Juliet Kinsman: When I was told our second show would…
Mark Jolly is founder and editor of globorati.com, a brilliant online resource for globetrotting travellers who have expectations that go somewhat beyond those of your average backpack-toting wanderer. This luxury-travel newsfeed reports on upcoming travel trends and cutting-edge hotel design, covering topics from glamping in the Golden Triangle to Mongolia’s manliest man contest (I’ve got my ticket already. Actually it’s in the same place as the Mongol Rally finish line, where Smith’s very own Team Clouseau gamely/foolishly took a 2CV last year. But I digress).
Mr & Mrs Smith caught up with Mr Jolly himself last week to quiz him on all things wide-spread and wonderful…
So, Mark, tell us how globorati.com came into being – why did you start it?
Before globorati.com, upscale travellers had literally nowhere to get a daily scoop on the world’s hottest new hotels and travel experiences. I still wear my contributing-editor cap for Condé Nast Traveler (US), and I love diving deep into a destination and writing big feature stories, but the fact is, it’s a monthly magazine. The world of luxury travel moves faster than that and so I wanted to find a voice that spoke to those travellers who are looking for the latest and the greatest trips from a credible source.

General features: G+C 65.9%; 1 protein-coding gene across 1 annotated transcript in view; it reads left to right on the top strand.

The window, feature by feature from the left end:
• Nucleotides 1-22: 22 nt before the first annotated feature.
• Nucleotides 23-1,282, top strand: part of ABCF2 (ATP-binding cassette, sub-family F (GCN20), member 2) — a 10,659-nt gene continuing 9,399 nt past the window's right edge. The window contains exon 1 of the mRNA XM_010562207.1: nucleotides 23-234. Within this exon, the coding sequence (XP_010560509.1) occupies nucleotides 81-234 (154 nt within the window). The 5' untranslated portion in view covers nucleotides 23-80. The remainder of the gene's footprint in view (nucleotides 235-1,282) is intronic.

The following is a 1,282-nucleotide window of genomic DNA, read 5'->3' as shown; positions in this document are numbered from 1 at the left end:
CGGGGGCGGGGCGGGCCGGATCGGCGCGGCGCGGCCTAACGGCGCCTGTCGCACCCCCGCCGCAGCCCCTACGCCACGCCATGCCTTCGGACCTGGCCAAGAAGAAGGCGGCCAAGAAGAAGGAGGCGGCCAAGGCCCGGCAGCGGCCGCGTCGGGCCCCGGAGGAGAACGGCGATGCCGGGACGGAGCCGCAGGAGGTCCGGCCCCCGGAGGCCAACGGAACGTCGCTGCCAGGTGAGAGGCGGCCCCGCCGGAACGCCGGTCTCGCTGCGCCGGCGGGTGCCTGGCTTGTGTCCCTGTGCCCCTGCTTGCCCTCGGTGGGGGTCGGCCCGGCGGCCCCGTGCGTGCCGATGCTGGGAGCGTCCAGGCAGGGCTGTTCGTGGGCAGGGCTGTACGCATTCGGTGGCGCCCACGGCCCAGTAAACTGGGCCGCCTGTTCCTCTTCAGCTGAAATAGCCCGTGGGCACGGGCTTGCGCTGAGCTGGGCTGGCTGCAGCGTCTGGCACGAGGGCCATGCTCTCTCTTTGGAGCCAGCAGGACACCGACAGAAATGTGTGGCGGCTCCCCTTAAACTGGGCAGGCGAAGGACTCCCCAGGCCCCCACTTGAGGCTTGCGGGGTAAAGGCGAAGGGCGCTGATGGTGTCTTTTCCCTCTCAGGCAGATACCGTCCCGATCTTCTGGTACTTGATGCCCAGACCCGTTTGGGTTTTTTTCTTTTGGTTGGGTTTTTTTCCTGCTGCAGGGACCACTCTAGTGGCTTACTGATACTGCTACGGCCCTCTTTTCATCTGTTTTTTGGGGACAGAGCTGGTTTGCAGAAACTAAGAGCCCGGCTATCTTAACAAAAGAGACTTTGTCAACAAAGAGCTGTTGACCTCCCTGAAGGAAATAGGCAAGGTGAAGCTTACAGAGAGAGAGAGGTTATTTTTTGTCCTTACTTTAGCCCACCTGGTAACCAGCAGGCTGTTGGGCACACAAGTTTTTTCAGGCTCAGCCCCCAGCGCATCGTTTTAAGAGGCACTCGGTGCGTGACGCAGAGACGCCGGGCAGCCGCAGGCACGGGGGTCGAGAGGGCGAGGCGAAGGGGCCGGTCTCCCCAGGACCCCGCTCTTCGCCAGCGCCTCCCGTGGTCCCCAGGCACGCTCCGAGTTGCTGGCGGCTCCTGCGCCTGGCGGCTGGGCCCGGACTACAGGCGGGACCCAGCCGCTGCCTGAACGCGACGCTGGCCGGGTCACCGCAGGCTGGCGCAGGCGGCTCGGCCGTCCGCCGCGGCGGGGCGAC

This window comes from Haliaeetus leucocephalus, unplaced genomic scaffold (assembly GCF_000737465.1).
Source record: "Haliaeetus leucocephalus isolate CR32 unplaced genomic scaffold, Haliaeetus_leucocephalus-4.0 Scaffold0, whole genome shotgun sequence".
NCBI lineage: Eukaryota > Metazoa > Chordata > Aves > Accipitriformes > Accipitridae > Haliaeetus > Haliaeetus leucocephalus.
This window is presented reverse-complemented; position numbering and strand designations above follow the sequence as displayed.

Those three-month print lead times for the monthly glossies do kill the spontaneity somewhat… Ok, let’s put your trend-radar to the test: give us your travel-trend predictions for 2009. We’re guessing we might hear the words ‘credit crunch’ in there…
The growth of green travel and the rising cost of air travel will be even bigger stories in 2009. But what’s interesting is how these two factors have sparked the romance of train travel again. The Eurostar has dramatically reversed the air-domination of journeying from London to Paris. And just look at Spain: the new high-speed train from Madrid to Barcelona has already stolen one-fifth of Iberia’s business.
In the luxe market, we’re seeing more and more one-of-a-kind train journeys — often billed as overland “cruises” — which pile on the pampering and customized services but without the guilt of long-haul air travel. This includes the new Danube Express, the Great Brazil Express (Brazil’s first ever luxury train), and Australia’s coast-to-coast Platinum service on Great Southern Rail.